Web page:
Re: Document Management Systems

Subject: Re: Document Management Systems
From: Sandy Harris <sandy -at- storm -dot- ca>
To: TECHWR-L <techwr-l -at- lists -dot- raycomm -dot- com>
Date: Thu, 21 Sep 2000 11:49:58 -0400

"Stephen C. Gillespie" wrote:

> Can anyone recommend a scalable, 'works with FrameMaker'
> document/content management system, that WON'T cost a small fortune?

Perhaps not an ideal solution, but near-free and quite usable...

See how close you can get to what you need with standard Unix tools,
included in every Linux or [Free|Net|Open]BSD distribution.

make(1) can automate building files, based on dependencies. e.g.
This entry in a Makefile:

adminguide: adminintro conventions configfile security adminbook
fmbatch adminbook

Read the colon as "depends on". The file adminguide will be rebuilt
whenever any file to the right of the colon changes. The second
line is the command used to rebuild it. There can be more than one

There can be another rule saying that you build configfile from
some text files and 20 graphics files. It will be checked whenever
the above rule is. If necessary, configfile will be rebuilt, then
adminguide rebuilt using the new version of configfile. This is
all automatic once you get the Makefile built.

RCS is a revision control system, automating version management.
It keeps only a few versions plus diffs. e.g. You don't need to
store 20 megs each for versions 1.1, 1.2, 1.3 ... Just store one
version and enough info on the changes you can automatically
re-create the others at will.

CVS is built on top of RCS and automates multiple developers
on different machines working on a project. There's a CVS
repository somewhere, run by RCS, with the canonical version
of the files. They are split into modules. For my examples,
assume there's a module named "docs". Some of the commands
I have are:

cvs checkout docs
gives me everything in the module, in a directory
named "docs". From here on, assume I work in that
cvs update
updates my copy from the repository, getting any
changes others have made
cvs add myfile
tells cvs about a new file. Also works for directories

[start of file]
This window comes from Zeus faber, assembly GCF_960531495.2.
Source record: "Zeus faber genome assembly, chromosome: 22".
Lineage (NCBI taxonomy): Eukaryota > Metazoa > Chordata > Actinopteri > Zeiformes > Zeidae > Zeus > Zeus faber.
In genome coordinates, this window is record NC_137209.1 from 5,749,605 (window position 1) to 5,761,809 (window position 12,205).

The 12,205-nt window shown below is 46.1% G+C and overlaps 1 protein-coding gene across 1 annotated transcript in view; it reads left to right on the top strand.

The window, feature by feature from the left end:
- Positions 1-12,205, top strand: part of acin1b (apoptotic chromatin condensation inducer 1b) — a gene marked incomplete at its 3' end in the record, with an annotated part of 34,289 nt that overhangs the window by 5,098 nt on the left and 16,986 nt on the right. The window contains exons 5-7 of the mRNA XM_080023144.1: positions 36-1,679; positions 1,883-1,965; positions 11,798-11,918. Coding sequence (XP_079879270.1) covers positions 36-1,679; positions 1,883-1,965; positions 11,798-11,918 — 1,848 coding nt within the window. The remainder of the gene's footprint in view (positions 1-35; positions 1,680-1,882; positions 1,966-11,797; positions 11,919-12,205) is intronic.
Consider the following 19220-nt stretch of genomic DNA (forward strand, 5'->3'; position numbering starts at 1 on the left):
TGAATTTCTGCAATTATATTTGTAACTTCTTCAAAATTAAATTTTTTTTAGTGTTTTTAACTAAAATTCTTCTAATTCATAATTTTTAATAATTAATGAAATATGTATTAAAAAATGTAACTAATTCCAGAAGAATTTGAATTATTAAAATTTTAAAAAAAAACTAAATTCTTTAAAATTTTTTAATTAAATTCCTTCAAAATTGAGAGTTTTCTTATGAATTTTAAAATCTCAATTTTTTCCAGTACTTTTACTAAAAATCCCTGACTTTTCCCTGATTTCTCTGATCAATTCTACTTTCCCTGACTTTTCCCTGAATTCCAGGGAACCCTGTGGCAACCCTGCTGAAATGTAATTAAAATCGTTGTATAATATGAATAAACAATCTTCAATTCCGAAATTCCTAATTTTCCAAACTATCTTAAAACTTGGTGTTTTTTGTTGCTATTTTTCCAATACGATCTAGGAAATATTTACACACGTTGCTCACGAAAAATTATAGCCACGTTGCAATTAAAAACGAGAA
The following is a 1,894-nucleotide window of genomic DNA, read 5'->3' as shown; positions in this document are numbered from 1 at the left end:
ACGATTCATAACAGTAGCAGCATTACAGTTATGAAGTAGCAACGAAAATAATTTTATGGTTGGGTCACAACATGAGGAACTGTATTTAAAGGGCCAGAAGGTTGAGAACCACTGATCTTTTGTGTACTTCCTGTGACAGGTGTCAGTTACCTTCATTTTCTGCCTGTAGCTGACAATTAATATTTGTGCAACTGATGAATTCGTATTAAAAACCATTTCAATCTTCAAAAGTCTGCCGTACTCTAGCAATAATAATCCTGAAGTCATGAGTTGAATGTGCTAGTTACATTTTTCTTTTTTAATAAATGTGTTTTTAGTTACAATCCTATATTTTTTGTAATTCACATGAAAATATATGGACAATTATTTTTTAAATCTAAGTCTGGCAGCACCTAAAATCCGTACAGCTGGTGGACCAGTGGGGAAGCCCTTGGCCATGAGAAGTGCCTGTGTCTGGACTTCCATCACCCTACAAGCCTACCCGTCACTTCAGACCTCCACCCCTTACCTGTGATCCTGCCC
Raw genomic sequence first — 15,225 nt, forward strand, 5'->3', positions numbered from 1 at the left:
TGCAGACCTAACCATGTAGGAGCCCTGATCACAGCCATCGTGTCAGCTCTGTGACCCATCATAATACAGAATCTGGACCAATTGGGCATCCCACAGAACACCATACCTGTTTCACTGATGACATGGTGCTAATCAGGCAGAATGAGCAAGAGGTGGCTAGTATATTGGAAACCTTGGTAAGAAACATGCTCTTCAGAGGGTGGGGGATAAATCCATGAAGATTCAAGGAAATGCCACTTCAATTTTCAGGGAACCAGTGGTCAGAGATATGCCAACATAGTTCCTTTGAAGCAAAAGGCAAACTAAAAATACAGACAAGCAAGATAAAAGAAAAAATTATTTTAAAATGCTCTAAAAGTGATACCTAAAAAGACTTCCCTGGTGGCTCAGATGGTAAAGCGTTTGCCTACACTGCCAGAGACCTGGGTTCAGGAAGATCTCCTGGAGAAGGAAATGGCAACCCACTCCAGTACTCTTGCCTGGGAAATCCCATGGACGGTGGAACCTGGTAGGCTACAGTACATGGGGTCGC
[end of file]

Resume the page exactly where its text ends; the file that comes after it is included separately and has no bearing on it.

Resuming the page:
cvs remove myfile
deletes a file from the repository. Old versions are
still available, but no current version.
cvs commit
makes my changes (cvs add/remove and any file edits
I have done) affect the repository. Once I've done
this, anyone else doing "cvs update" will get ny

There are fancier commands that let you manage multiple
versions. Some customers have 2.7, others 3.1 and there's
a beta of 4.0? I can check out each separately and make
my changes apply selectively.

Of course there can be conflicts. Say you and I both edit
the same file then both try to commit different modified

CVS handles some simple cases. It can have authorisation
rules; you may be blocked from updating my files. If we're
both authorised and we edited different paragraphs it just
accepts both sets of changes. When it hits something it
cannot handle, it produces an error message and leaves
the humans to sort it out.

All the above tools are free off the net, or included in
any Linux or *BSD CD you might buy, or in Unix tools for
Windows projects like:

Most CVS servers run on Unix (I don't know if they run on
the Unix-for-Windows things above) but there is at least
one CVS server available for NT and clients for Windows
and Mac. See:

> We already got burned for a couple grand on the (now obsolete)
> "AuthorAssistant" software, formerly by Tier2 ... it simply would never
> allow us to check in referenced graphics!
> FedEx already uses Documentum (in the Frame+SGML part of the company),
> but seems to be overkill, and we're leary of any such 'enterprise-wide'
> sys that we don't/won't have much local control over.
> Steve Gillespie
> Sr Tech Writer
> Ground Operations Policy Analysis
> FedEx Express
> Memphis, TN
> sgillespie -at- fedex -dot- com

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